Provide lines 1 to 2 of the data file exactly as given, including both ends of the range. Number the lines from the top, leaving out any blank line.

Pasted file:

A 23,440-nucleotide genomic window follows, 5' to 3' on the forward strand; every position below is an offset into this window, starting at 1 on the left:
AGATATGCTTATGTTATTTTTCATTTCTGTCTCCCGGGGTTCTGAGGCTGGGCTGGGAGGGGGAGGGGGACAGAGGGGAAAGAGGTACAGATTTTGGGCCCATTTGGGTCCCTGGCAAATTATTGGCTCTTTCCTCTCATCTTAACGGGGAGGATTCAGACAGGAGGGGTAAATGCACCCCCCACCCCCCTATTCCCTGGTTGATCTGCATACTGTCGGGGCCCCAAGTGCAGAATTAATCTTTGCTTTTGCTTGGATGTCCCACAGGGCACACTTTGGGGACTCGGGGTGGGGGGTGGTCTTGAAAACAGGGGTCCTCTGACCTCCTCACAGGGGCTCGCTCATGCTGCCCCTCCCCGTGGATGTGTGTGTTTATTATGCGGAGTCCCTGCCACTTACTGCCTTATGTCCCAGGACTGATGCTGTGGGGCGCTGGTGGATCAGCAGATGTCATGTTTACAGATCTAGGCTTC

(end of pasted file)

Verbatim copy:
A 23,440-nucleotide genomic window follows, 5' to 3' on the forward strand; every position below is an offset into this window, starting at 1 on the left:
AGATATGCTTATGTTATTTTTCATTTCTGTCTCCCGGGGTTCTGAGGCTGGGCTGGGAGGGGGAGGGGGACAGAGGGGAAAGAGGTACAGATTTTGGGCCCATTTGGGTCCCTGGCAAATTATTGGCTCTTTCCTCTCATCTTAACGGGGAGGATTCAGACAGGAGGGGTAAATGCACCCCCCACCCCCCTATTCCCTGGTTGATCTGCATACTGTCGGGGCCCCAAGTGCAGAATTAATCTTTGCTTTTGCTTGGATGTCCCACAGGGCACACTTTGGGGACTCGGGGTGGGGGGTGGTCTTGAAAACAGGGGTCCTCTGACCTCCTCACAGGGGCTCGCTCATGCTGCCCCTCCCCGTGGATGTGTGTGTTTATTATGCGGAGTCCCTGCCACTTACTGCCTTATGTCCCAGGACTGATGCTGTGGGGCGCTGGTGGATCAGCAGATGTCATGTTTACAGATCTAGGCTTC